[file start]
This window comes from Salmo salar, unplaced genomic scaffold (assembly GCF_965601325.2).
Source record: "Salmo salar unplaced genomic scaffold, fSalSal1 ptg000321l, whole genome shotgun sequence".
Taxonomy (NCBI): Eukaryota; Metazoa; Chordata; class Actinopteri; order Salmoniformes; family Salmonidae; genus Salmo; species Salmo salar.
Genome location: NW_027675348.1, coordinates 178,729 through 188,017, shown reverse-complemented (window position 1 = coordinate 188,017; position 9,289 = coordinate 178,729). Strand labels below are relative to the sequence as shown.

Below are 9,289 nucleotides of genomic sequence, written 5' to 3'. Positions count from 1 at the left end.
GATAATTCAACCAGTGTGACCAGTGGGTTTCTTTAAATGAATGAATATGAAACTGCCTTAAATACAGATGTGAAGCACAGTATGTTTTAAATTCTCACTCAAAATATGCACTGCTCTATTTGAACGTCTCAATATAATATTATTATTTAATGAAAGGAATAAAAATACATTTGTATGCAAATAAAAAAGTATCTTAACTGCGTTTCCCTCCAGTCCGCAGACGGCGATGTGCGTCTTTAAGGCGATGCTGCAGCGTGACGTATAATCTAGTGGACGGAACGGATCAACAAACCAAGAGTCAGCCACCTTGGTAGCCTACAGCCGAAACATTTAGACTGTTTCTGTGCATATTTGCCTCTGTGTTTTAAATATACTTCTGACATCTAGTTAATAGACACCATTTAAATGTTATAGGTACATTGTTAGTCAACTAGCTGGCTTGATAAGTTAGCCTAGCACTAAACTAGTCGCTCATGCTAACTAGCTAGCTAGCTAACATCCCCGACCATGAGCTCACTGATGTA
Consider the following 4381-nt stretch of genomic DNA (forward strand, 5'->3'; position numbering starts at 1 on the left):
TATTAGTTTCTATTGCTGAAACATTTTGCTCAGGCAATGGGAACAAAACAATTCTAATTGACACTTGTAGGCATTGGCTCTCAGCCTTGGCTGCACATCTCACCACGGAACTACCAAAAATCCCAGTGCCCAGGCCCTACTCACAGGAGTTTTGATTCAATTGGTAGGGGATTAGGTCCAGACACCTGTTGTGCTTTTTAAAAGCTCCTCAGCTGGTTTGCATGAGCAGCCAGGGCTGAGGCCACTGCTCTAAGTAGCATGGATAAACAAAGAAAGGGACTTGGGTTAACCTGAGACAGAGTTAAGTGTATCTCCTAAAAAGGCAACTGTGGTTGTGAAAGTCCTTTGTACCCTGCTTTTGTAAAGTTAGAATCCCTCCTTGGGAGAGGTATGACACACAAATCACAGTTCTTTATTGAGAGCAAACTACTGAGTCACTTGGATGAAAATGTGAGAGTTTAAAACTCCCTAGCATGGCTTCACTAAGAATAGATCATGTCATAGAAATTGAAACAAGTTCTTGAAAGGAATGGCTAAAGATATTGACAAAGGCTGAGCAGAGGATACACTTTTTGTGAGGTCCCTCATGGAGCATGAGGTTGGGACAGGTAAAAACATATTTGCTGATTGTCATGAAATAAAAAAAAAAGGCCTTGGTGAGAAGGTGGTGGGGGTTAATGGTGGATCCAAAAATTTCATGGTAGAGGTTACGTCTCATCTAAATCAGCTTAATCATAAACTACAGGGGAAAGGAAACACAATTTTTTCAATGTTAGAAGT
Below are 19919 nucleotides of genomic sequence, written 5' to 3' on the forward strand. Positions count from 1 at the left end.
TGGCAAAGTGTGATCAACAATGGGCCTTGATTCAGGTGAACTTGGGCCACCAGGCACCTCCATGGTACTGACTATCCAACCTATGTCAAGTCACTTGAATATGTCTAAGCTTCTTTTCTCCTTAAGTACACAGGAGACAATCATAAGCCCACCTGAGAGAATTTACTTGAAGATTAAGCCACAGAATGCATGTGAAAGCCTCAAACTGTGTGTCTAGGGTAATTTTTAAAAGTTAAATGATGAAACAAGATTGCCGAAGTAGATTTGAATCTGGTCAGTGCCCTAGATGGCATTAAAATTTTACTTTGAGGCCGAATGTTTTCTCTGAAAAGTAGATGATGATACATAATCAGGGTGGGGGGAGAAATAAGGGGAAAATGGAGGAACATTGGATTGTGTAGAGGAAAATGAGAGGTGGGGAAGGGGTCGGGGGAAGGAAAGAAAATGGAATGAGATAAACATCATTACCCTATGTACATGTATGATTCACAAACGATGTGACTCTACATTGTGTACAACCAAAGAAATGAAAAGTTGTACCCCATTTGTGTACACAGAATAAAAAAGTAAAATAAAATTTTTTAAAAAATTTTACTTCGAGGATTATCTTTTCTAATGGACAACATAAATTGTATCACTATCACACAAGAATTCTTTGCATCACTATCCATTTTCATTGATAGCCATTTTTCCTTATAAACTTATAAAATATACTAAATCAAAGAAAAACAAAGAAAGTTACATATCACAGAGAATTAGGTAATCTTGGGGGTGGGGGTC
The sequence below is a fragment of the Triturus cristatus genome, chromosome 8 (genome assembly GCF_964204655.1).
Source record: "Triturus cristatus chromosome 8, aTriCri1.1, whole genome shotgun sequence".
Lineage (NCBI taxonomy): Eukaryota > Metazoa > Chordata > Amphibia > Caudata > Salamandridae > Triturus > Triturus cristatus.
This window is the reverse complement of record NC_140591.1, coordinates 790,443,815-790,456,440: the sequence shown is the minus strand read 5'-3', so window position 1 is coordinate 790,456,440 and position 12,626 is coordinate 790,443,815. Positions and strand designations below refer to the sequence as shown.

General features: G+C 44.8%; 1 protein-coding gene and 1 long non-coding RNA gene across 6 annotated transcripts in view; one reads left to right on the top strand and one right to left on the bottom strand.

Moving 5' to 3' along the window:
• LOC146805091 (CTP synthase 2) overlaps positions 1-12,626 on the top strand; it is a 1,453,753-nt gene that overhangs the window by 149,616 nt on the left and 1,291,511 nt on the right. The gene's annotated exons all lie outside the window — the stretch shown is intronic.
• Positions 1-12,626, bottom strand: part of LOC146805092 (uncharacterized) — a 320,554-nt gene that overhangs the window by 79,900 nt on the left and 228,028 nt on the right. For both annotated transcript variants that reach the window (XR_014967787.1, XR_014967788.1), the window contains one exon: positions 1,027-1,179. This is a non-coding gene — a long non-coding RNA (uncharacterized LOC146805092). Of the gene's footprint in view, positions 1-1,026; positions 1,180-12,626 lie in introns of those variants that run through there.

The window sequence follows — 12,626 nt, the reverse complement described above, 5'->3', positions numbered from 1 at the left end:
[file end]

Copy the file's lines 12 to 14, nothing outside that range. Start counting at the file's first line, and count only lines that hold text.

Source record: "Triturus cristatus chromosome 8, aTriCri1.1, whole genome shotgun sequence".
Lineage (NCBI taxonomy): Eukaryota > Metazoa > Chordata > Amphibia > Caudata > Salamandridae > Triturus > Triturus cristatus.
This window is the reverse complement of record NC_140591.1, coordinates 790,443,815-790,456,440: the sequence shown is the minus strand read 5'-3', so window position 1 is coordinate 790,456,440 and position 12,626 is coordinate 790,443,815. Positions and strand designations below refer to the sequence as shown.